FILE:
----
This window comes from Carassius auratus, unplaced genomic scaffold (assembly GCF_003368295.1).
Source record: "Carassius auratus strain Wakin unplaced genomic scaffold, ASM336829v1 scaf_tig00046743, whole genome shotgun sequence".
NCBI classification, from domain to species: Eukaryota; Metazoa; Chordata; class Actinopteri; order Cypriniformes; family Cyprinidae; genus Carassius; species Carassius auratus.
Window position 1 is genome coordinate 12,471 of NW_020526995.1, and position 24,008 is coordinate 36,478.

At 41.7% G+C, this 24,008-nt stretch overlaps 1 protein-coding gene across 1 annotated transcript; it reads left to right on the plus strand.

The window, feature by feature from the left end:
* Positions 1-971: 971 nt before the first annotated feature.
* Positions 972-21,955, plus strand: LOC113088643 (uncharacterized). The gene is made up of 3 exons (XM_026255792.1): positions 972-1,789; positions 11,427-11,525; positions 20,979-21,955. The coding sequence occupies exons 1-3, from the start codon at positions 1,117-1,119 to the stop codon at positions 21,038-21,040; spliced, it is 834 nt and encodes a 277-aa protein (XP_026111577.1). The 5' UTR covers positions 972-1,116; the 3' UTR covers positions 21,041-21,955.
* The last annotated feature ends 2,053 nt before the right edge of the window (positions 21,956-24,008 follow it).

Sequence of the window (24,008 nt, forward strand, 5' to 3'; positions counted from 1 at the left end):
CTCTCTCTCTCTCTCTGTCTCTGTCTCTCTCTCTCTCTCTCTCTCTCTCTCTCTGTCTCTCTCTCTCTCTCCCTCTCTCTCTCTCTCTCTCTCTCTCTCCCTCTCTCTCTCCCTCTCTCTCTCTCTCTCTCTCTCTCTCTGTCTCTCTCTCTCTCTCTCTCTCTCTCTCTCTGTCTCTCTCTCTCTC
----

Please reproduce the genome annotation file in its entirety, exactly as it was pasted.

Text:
This window comes from Carassius auratus, unplaced genomic scaffold (assembly GCF_003368295.1).
Source record: "Carassius auratus strain Wakin unplaced genomic scaffold, ASM336829v1 scaf_tig00046743, whole genome shotgun sequence".
NCBI classification, from domain to species: Eukaryota; Metazoa; Chordata; class Actinopteri; order Cypriniformes; family Cyprinidae; genus Carassius; species Carassius auratus.
Window position 1 is genome coordinate 12,471 of NW_020526995.1, and position 24,008 is coordinate 36,478.

At 41.7% G+C, this 24,008-nt stretch overlaps 1 protein-coding gene across 1 annotated transcript; it reads left to right on the plus strand.

The window, feature by feature from the left end:
* Positions 1-971: 971 nt before the first annotated feature.
* Positions 972-21,955, plus strand: LOC113088643 (uncharacterized). The gene is made up of 3 exons (XM_026255792.1): positions 972-1,789; positions 11,427-11,525; positions 20,979-21,955. The coding sequence occupies exons 1-3, from the start codon at positions 1,117-1,119 to the stop codon at positions 21,038-21,040; spliced, it is 834 nt and encodes a 277-aa protein (XP_026111577.1). The 5' UTR covers positions 972-1,116; the 3' UTR covers positions 21,041-21,955.
* The last annotated feature ends 2,053 nt before the right edge of the window (positions 21,956-24,008 follow it).

Sequence of the window (24,008 nt, forward strand, 5' to 3'; positions counted from 1 at the left end):
CTCTCTCTCTCTCTCTGTCTCTGTCTCTCTCTCTCTCTCTCTCTCTCTCTCTCTGTCTCTCTCTCTCTCTCCCTCTCTCTCTCTCTCTCTCTCTCTCTCCCTCTCTCTCTCCCTCTCTCTCTCTCTCTCTCTCTCTCTCTGTCTCTCTCTCTCTCTCTCTCTCTCTCTCTCTGTCTCTCTCTCTCTC